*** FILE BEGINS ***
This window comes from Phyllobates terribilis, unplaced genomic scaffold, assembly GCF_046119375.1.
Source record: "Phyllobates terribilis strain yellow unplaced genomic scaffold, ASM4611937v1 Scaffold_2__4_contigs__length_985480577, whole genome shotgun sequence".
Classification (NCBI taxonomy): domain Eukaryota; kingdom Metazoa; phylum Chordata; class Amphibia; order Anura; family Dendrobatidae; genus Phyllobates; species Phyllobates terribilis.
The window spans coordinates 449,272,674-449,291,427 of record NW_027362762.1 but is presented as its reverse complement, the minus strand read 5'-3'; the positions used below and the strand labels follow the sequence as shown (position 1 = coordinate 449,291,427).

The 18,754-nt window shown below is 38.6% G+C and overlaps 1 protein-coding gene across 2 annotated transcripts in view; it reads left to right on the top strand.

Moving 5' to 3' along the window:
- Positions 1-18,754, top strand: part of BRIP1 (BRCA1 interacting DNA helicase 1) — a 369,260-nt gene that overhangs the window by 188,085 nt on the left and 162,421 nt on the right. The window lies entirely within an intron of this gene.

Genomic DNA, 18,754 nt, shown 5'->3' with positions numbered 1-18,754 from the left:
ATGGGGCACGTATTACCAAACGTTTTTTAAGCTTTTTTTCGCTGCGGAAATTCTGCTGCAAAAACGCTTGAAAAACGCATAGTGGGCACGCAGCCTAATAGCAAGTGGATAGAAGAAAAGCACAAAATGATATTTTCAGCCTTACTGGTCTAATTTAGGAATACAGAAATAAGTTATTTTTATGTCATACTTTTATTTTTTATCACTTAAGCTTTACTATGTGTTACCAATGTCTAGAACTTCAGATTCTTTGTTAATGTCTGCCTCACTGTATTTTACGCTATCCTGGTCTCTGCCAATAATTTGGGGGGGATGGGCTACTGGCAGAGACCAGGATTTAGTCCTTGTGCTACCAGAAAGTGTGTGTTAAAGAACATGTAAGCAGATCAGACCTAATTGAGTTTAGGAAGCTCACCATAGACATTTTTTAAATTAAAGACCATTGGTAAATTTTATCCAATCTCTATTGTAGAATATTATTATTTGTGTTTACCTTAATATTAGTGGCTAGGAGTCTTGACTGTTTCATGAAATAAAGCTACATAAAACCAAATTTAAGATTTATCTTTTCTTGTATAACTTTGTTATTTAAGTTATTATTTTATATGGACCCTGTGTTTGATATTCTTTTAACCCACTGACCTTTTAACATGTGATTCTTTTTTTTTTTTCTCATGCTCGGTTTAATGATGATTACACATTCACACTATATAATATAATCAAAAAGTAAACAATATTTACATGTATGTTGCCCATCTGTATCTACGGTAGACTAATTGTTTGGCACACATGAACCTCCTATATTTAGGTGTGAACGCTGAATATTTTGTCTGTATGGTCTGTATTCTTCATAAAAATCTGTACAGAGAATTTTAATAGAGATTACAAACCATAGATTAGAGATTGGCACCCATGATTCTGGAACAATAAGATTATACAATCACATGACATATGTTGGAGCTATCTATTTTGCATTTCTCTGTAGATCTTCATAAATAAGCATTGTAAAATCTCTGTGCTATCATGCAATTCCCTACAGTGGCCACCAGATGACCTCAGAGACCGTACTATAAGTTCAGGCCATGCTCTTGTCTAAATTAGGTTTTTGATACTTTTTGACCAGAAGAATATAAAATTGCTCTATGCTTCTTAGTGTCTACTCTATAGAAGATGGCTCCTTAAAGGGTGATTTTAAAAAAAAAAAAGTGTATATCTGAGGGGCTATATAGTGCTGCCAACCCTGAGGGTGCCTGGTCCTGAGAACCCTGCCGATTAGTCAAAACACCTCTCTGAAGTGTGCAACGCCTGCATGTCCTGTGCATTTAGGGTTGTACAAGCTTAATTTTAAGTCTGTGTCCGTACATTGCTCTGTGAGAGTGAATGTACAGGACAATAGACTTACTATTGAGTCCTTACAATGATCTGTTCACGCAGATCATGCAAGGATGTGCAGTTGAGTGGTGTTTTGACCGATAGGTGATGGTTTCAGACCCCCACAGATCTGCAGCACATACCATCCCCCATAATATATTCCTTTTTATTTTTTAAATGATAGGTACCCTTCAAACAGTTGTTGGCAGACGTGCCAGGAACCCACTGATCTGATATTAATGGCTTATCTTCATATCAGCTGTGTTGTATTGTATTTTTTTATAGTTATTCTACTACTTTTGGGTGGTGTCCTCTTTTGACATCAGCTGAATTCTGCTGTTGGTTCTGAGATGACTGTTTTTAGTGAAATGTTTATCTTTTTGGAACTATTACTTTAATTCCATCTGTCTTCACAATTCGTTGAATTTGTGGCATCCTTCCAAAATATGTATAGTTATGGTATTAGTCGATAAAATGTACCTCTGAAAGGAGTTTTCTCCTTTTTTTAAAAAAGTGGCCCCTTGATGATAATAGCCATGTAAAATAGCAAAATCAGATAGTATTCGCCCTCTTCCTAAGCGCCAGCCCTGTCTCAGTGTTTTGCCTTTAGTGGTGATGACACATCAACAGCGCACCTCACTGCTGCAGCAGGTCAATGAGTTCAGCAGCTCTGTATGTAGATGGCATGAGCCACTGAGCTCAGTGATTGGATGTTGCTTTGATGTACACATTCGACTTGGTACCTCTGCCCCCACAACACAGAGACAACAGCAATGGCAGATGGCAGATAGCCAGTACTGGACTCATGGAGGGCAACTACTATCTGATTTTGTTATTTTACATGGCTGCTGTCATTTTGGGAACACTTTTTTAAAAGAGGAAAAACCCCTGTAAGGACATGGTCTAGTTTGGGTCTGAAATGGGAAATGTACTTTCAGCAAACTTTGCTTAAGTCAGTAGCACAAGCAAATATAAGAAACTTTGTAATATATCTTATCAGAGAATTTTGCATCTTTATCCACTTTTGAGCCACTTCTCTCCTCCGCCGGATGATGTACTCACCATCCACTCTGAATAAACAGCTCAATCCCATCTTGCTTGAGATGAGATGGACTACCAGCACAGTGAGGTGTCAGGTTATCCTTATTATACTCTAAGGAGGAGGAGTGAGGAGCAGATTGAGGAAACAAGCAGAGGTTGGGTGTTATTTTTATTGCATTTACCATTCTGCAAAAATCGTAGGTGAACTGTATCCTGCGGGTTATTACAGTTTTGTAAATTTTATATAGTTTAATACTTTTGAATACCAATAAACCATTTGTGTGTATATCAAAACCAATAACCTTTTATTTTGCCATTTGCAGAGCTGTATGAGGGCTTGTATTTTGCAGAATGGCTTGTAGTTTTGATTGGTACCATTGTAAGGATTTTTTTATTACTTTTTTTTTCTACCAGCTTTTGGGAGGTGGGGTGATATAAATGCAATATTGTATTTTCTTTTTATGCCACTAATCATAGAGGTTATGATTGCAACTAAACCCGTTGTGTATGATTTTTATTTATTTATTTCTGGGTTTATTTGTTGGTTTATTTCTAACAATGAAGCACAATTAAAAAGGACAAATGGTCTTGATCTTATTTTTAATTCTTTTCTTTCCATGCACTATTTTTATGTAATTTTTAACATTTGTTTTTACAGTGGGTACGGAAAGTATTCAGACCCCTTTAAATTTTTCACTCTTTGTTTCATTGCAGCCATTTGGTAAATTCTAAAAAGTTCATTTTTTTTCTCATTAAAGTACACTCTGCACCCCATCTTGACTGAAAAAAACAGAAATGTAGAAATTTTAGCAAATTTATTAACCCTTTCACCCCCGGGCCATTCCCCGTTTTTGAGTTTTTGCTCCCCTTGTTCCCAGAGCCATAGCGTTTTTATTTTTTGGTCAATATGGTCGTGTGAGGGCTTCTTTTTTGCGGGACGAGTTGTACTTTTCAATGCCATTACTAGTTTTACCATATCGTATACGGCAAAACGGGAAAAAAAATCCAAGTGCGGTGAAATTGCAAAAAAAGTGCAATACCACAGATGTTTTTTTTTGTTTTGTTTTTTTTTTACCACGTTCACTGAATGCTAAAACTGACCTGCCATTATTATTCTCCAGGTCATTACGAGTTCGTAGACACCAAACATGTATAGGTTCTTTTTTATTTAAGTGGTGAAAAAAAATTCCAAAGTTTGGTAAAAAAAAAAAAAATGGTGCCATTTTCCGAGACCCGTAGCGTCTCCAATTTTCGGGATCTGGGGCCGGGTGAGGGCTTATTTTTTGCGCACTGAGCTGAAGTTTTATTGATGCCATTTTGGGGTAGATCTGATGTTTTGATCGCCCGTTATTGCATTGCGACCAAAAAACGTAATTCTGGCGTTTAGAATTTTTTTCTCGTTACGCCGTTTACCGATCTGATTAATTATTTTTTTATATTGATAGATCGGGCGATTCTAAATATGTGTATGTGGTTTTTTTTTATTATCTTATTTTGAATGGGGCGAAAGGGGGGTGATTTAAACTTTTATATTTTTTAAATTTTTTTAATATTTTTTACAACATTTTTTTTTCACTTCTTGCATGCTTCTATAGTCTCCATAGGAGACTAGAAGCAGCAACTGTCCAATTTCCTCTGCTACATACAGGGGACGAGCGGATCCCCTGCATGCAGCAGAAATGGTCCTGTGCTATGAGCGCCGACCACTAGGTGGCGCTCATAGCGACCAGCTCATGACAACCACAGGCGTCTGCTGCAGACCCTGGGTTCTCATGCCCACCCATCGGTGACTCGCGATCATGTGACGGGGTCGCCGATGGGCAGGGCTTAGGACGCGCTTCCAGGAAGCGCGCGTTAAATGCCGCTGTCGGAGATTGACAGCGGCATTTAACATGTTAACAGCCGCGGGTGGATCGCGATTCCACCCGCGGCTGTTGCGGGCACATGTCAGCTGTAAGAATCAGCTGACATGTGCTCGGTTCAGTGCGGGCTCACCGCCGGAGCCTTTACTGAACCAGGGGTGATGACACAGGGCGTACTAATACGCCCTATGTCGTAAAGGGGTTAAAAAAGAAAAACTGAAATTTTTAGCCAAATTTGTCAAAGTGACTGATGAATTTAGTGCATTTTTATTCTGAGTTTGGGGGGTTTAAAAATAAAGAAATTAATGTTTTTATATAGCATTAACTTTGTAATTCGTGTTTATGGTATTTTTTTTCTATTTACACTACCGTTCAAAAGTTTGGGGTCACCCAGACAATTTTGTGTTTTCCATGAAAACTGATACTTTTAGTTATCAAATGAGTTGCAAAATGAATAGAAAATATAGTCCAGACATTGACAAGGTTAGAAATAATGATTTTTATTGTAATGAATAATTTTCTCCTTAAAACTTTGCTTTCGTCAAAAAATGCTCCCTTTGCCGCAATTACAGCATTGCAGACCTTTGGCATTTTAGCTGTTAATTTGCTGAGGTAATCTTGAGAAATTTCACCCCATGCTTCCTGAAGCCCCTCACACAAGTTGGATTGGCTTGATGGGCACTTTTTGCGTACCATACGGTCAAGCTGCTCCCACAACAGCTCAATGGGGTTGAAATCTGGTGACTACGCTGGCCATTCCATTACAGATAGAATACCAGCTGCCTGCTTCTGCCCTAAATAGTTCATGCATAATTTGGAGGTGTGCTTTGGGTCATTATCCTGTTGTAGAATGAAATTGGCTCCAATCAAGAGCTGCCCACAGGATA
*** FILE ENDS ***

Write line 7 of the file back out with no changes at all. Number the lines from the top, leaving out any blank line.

- Positions 1-18,754, top strand: part of BRIP1 (BRCA1 interacting DNA helicase 1) — a 369,260-nt gene that overhangs the window by 188,085 nt on the left and 162,421 nt on the right. The window lies entirely within an intron of this gene.